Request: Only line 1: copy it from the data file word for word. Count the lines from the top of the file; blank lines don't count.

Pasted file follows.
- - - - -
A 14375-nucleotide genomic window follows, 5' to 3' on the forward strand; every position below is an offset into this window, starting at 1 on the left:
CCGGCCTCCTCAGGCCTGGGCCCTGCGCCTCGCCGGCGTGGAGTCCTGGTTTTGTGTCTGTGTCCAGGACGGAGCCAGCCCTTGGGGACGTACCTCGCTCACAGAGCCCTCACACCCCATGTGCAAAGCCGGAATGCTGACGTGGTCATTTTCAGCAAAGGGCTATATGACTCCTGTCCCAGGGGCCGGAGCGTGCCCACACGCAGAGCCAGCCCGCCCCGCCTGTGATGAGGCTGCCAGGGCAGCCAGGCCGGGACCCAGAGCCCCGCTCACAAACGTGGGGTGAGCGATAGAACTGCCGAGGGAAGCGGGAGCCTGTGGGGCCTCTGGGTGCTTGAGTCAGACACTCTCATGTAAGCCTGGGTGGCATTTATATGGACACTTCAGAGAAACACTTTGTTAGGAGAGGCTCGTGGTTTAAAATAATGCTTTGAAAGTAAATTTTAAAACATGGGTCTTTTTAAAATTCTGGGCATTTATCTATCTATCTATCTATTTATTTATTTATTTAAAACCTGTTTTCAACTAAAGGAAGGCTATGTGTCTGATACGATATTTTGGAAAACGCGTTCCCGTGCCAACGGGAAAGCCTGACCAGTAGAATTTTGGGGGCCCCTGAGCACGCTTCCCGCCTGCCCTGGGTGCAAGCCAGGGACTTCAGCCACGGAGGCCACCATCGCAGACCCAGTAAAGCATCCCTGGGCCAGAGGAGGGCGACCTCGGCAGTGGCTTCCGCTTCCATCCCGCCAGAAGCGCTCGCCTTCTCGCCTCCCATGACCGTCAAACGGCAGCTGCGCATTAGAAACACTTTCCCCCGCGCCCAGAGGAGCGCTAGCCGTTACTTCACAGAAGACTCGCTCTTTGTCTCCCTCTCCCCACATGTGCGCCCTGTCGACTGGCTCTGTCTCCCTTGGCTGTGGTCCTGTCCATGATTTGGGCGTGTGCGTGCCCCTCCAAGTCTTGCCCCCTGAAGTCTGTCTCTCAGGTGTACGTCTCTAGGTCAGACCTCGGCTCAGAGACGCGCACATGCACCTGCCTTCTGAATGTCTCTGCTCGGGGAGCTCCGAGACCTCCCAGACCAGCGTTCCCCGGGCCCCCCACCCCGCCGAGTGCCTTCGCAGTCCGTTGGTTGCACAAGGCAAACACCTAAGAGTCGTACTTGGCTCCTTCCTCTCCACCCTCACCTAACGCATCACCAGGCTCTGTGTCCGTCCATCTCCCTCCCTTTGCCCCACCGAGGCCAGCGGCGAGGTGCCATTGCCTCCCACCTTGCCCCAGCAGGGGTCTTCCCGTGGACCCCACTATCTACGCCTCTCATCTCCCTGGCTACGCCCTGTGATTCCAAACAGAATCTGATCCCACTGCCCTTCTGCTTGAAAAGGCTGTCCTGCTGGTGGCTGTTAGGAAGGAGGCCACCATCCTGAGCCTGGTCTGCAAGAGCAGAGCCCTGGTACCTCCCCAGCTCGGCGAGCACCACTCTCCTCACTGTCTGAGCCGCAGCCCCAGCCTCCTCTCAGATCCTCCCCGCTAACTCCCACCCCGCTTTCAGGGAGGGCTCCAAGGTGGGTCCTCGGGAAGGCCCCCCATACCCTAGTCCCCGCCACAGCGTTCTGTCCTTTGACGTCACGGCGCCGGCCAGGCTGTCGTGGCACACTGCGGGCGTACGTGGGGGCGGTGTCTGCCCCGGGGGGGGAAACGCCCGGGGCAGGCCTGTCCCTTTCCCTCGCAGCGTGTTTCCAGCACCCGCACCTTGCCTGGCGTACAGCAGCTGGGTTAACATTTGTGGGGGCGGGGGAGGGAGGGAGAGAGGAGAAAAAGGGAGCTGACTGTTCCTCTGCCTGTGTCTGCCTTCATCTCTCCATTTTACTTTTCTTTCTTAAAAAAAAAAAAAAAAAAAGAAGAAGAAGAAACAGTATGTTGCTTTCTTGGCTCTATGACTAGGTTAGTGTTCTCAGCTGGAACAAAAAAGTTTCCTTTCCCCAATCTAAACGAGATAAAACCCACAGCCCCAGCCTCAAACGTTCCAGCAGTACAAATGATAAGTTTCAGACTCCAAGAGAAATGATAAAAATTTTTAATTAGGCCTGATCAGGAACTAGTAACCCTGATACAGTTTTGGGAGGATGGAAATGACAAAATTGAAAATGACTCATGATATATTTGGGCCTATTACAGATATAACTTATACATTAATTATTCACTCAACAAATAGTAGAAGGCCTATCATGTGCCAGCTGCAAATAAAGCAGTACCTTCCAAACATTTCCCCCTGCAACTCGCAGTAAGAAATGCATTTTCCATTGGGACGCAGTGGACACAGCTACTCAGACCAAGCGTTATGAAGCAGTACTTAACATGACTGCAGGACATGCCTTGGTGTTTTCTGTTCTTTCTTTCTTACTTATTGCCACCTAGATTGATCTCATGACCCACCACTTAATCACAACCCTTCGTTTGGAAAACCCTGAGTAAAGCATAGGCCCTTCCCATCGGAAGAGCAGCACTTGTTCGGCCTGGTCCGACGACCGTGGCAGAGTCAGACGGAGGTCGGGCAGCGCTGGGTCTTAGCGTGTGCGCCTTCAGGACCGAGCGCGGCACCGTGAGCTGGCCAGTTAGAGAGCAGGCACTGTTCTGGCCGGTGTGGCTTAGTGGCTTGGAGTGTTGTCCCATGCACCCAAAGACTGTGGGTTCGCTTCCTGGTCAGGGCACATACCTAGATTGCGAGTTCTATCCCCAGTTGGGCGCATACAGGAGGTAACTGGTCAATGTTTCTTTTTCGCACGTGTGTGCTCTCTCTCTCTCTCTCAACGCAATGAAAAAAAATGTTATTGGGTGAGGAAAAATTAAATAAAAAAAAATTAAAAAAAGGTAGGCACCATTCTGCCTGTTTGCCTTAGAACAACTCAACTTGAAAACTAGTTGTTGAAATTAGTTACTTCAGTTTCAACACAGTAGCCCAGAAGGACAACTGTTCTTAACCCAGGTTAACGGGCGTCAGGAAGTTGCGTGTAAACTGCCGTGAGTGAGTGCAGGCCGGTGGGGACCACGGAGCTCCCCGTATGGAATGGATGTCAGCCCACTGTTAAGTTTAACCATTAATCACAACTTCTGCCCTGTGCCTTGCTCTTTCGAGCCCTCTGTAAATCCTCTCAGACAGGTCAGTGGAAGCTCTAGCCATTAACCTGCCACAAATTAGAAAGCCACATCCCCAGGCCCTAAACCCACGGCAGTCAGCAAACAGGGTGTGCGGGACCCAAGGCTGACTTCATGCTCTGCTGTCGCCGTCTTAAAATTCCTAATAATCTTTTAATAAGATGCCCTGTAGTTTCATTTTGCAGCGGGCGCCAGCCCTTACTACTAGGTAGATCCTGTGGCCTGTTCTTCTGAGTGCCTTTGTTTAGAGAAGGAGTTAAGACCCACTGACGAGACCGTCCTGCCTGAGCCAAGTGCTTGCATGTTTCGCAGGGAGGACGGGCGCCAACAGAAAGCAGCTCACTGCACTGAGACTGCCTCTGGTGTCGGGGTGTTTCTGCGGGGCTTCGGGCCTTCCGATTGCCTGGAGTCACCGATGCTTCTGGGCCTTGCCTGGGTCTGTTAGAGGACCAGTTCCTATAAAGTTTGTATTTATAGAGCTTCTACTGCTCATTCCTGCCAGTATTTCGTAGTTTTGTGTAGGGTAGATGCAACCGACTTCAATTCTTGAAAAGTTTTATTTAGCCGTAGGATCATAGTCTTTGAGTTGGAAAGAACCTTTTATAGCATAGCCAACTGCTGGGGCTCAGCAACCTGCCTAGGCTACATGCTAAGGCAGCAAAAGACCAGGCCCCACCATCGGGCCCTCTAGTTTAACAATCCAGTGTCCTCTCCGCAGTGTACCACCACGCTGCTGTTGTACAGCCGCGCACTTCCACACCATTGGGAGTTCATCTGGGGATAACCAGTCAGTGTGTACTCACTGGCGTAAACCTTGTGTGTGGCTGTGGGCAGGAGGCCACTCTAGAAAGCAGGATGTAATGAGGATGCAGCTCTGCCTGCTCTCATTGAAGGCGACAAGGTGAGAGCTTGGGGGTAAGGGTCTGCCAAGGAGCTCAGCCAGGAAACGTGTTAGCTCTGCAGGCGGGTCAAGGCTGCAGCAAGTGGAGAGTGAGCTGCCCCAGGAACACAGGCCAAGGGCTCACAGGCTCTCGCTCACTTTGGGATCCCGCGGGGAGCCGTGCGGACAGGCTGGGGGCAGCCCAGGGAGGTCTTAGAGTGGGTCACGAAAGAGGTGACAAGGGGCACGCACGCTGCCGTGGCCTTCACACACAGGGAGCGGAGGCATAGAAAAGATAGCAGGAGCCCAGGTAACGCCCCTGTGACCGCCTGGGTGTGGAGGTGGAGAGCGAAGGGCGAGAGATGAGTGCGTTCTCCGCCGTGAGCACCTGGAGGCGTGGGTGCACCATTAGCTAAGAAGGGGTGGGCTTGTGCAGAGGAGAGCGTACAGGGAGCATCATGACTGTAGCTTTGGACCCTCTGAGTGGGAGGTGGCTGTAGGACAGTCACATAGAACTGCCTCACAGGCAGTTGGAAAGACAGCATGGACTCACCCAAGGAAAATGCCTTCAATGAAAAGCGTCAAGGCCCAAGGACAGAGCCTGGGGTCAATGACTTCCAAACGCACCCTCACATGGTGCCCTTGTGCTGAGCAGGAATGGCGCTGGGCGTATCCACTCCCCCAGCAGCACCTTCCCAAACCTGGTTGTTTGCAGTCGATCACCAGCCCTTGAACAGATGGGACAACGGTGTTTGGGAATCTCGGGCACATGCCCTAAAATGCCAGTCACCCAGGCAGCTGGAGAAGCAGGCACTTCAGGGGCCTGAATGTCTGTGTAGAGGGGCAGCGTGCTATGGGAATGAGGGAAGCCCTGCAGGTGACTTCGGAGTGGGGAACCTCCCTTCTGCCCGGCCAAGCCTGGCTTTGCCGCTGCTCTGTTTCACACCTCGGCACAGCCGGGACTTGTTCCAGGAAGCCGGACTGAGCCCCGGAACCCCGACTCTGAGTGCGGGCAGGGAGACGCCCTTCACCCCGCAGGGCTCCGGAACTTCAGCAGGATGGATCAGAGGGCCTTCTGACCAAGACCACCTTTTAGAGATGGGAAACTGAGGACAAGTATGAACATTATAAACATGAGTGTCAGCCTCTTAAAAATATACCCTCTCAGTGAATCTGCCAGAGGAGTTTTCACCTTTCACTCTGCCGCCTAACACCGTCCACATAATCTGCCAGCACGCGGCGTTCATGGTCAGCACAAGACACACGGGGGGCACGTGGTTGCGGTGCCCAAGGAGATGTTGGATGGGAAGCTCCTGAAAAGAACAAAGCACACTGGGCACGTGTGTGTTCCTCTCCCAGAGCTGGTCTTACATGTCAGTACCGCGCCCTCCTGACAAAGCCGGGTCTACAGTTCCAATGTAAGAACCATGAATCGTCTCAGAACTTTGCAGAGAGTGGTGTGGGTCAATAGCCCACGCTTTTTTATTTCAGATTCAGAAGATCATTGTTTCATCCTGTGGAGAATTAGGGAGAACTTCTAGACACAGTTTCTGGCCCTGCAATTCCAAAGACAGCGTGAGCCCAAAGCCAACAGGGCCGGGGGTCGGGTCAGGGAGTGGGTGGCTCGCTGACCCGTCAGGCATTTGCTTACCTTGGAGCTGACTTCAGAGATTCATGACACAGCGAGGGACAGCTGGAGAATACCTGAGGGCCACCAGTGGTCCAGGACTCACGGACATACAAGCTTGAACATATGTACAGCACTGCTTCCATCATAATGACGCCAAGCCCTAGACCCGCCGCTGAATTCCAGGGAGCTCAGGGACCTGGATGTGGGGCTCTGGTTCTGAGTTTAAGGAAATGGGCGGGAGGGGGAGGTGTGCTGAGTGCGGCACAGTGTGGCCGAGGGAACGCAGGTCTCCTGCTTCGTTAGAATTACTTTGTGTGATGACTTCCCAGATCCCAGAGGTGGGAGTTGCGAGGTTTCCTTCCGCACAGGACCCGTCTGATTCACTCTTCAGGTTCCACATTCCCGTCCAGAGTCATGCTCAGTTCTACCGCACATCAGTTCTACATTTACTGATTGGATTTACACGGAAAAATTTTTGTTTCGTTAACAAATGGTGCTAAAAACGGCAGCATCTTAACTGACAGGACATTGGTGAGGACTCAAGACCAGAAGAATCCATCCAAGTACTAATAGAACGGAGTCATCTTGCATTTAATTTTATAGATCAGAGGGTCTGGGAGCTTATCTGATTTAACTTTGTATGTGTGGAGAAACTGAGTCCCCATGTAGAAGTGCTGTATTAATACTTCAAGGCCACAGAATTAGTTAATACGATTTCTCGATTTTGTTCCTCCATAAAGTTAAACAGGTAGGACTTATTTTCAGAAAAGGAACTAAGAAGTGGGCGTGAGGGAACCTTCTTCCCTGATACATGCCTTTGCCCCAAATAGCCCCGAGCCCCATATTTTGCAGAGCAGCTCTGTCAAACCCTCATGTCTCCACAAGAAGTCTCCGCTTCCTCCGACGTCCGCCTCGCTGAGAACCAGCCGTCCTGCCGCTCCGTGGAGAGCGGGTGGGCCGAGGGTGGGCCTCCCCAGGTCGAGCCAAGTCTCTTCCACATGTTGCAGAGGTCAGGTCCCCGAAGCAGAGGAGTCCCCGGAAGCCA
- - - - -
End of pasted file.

A 14375-nucleotide genomic window follows, 5' to 3' on the forward strand; every position below is an offset into this window, starting at 1 on the left: